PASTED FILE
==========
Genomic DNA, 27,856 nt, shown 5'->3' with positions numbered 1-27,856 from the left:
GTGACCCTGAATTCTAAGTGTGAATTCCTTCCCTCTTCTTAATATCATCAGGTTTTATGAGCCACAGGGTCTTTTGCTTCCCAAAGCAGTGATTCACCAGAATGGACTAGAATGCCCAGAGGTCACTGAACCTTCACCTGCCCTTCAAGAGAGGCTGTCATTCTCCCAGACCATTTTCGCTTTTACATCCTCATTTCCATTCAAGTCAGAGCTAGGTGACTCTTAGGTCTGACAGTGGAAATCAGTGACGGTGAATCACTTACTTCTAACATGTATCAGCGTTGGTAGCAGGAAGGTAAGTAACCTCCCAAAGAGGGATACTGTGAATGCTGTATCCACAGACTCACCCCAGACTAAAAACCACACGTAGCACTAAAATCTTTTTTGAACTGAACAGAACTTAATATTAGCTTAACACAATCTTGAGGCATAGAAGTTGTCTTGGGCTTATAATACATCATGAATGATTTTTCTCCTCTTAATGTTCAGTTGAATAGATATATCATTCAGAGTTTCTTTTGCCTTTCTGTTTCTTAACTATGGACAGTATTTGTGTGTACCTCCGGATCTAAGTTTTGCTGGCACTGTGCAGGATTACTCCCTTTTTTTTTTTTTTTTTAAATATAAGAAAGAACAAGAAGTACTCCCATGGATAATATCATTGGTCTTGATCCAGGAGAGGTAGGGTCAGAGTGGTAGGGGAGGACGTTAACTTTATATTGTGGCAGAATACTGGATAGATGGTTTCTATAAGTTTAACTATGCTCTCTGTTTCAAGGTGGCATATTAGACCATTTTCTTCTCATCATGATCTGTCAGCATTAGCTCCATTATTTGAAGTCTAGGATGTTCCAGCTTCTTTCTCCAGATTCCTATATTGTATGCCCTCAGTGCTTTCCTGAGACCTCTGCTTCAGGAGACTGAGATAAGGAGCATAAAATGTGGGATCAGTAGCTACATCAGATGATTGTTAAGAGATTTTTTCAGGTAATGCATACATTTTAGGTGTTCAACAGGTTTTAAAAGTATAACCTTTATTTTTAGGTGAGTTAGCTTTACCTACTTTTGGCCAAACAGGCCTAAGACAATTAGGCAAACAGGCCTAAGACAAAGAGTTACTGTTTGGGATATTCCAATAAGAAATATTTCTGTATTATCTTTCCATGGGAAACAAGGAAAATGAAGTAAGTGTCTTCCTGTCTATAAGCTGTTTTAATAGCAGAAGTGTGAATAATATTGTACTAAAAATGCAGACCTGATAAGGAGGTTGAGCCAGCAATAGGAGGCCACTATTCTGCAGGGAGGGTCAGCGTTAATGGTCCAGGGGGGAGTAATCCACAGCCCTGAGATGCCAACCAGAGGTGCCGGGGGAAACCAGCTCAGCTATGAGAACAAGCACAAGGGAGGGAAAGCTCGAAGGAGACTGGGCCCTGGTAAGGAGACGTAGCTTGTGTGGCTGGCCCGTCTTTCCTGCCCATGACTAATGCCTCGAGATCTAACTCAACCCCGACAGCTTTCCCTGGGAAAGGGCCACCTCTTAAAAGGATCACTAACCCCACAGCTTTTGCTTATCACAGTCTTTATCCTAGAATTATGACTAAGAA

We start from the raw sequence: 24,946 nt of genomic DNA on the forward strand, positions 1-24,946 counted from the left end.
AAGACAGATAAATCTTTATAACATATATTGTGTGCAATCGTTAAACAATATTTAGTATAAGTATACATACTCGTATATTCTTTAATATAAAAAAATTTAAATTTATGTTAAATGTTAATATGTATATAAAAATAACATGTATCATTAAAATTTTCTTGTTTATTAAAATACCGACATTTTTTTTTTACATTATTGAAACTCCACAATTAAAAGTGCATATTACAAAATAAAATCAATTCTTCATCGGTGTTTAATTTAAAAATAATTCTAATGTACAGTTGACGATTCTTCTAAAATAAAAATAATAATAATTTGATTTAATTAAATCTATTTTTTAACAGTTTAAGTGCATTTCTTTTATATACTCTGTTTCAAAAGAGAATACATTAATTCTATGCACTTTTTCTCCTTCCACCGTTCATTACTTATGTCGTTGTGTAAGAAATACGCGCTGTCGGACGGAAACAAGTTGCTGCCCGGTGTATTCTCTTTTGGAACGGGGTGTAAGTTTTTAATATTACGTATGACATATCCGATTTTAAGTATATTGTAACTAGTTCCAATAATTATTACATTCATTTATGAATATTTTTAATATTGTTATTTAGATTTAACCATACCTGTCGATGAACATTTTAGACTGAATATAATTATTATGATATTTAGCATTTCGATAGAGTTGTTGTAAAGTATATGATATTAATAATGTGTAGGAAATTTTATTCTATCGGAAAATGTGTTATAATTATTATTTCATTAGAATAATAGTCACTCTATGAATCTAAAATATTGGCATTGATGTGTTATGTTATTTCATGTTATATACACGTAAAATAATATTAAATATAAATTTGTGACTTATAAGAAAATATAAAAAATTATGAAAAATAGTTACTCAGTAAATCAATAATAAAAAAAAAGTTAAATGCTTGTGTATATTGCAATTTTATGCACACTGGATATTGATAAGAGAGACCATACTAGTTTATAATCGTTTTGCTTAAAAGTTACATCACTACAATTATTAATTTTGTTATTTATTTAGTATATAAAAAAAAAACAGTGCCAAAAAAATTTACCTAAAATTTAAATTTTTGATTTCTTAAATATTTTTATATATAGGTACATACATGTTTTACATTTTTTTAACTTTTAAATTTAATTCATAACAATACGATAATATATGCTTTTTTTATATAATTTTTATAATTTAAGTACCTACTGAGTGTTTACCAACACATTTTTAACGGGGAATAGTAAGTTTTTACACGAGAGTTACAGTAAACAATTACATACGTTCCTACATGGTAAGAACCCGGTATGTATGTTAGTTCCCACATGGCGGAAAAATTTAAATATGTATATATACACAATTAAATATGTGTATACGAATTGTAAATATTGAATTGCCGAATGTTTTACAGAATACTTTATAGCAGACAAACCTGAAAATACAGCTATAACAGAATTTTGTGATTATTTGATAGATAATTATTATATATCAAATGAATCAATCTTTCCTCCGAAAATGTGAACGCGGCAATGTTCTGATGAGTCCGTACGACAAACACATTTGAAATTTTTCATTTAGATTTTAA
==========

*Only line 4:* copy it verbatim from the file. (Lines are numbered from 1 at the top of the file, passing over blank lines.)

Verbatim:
AAGACAGATAAATCTTTATAACATATATTGTGTGCAATCGTTAAACAATATTTAGTATAAGTATACATACTCGTATATTCTTTAATATAAAAAAATTTAAATTTATGTTAAATGTTAATATGTATATAAAAATAACATGTATCATTAAAATTTTCTTGTTTATTAAAATACCGACATTTTTTTTTTACATTATTGAAACTCCACAATTAAAAGTGCATATTACAAAATAAAATCAATTCTTCATCGGTGTTTAATTTAAAAATAATTCTAATGTACAGTTGACGATTCTTCTAAAATAAAAATAATAATAATTTGATTTAATTAAATCTATTTTTTAACAGTTTAAGTGCATTTCTTTTATATACTCTGTTTCAAAAGAGAATACATTAATTCTATGCACTTTTTCTCCTTCCACCGTTCATTACTTATGTCGTTGTGTAAGAAATACGCGCTGTCGGACGGAAACAAGTTGCTGCCCGGTGTATTCTCTTTTGGAACGGGGTGTAAGTTTTTAATATTACGTATGACATATCCGATTTTAAGTATATTGTAACTAGTTCCAATAATTATTACATTCATTTATGAATATTTTTAATATTGTTATTTAGATTTAACCATACCTGTCGATGAACATTTTAGACTGAATATAATTATTATGATATTTAGCATTTCGATAGAGTTGTTGTAAAGTATATGATATTAATAATGTGTAGGAAATTTTATTCTATCGGAAAATGTGTTATAATTATTATTTCATTAGAATAATAGTCACTCTATGAATCTAAAATATTGGCATTGATGTGTTATGTTATTTCATGTTATATACACGTAAAATAATATTAAATATAAATTTGTGACTTATAAGAAAATATAAAAAATTATGAAAAATAGTTACTCAGTAAATCAATAATAAAAAAAAAGTTAAATGCTTGTGTATATTGCAATTTTATGCACACTGGATATTGATAAGAGAGACCATACTAGTTTATAATCGTTTTGCTTAAAAGTTACATCACTACAATTATTAATTTTGTTATTTATTTAGTATATAAAAAAAAAACAGTGCCAAAAAAATTTACCTAAAATTTAAATTTTTGATTTCTTAAATATTTTTATATATAGGTACATACATGTTTTACATTTTTTTAACTTTTAAATTTAATTCATAACAATACGATAATATATGCTTTTTTTATATAATTTTTATAATTTAAGTACCTACTGAGTGTTTACCAACACATTTTTAACGGGGAATAGTAAGTTTTTACACGAGAGTTACAGTAAACAATTACATACGTTCCTACATGGTAAGAACCCGGTATGTATGTTAGTTCCCACATGGCGGAAAAATTTAAATATGTATATATACACAATTAAATATGTGTATACGAATTGTAAATATTGAATTGCCGAATGTTTTACAGAATACTTTATAGCAGACAAACCTGAAAATACAGCTATAACAGAATTTTGTGATTATTTGATAGATAATTATTATATATCAAATGAATCAATCTTTCCTCCGAAAATGTGAACGCGGCAATGTTCTGATGAGTCCGTACGACAAACACATTTGAAATTTTTCATTTAGATTTTAA